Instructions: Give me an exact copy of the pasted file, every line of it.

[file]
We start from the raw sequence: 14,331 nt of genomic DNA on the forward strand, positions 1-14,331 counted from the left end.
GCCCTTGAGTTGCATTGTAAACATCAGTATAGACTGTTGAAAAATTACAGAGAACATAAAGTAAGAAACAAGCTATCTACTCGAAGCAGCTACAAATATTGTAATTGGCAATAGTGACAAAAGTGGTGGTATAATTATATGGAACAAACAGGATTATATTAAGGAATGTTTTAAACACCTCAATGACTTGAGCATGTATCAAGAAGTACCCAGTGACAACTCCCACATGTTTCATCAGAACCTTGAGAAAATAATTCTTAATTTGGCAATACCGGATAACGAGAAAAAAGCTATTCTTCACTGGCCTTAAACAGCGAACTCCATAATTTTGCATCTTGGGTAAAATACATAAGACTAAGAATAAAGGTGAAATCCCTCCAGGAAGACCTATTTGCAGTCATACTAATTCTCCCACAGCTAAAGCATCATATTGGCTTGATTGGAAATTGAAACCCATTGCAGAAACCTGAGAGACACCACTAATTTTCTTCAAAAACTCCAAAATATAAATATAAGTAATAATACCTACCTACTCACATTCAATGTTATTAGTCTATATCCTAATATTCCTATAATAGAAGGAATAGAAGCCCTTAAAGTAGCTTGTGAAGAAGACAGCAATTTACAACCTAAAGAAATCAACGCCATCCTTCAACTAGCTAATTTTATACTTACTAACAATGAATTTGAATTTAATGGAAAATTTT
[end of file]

We start from the raw sequence: 14,331 nt of genomic DNA on the forward strand, positions 1-14,331 counted from the left end.
GCCCTTGAGTTGCATTGTAAACATCAGTATAGACTGTTGAAAAATTACAGAGAACATAAAGTAAGAAACAAGCTATCTACTCGAAGCAGCTACAAATATTGTAATTGGCAATAGTGACAAAAGTGGTGGTATAATTATATGGAACAAACAGGATTATATTAAGGAATGTTTTAAACACCTCAATGACTTGAGCATGTATCAAGAAGTACCCAGTGACAACTCCCACATGTTTCATCAGAACCTTGAGAAAATAATTCTTAATTTGGCAATACCGGATAACGAGAAAAAAGCTATTCTTCACTGGCCTTAAACAGCGAACTCCATAATTTTGCATCTTGGGTAAAATACATAAGACTAAGAATAAAGGTGAAATCCCTCCAGGAAGACCTATTTGCAGTCATACTAATTCTCCCACAGCTAAAGCATCATATTGGCTTGATTGGAAATTGAAACCCATTGCAGAAACCTGAGAGACACCACTAATTTTCTTCAAAAACTCCAAAATATAAATATAAGTAATAATACCTACCTACTCACATTCAATGTTATTAGTCTATATCCTAATATTCCTATAATAGAAGGAATAGAAGCCCTTAAAGTAGCTTGTGAAGAAGACAGCAATTTACAACCTAAAGAAATCAACGCCATCCTTCAACTAGCTAATTTTATACTTACTAACAATGAATTTGAATTTAATGGAAAATTTT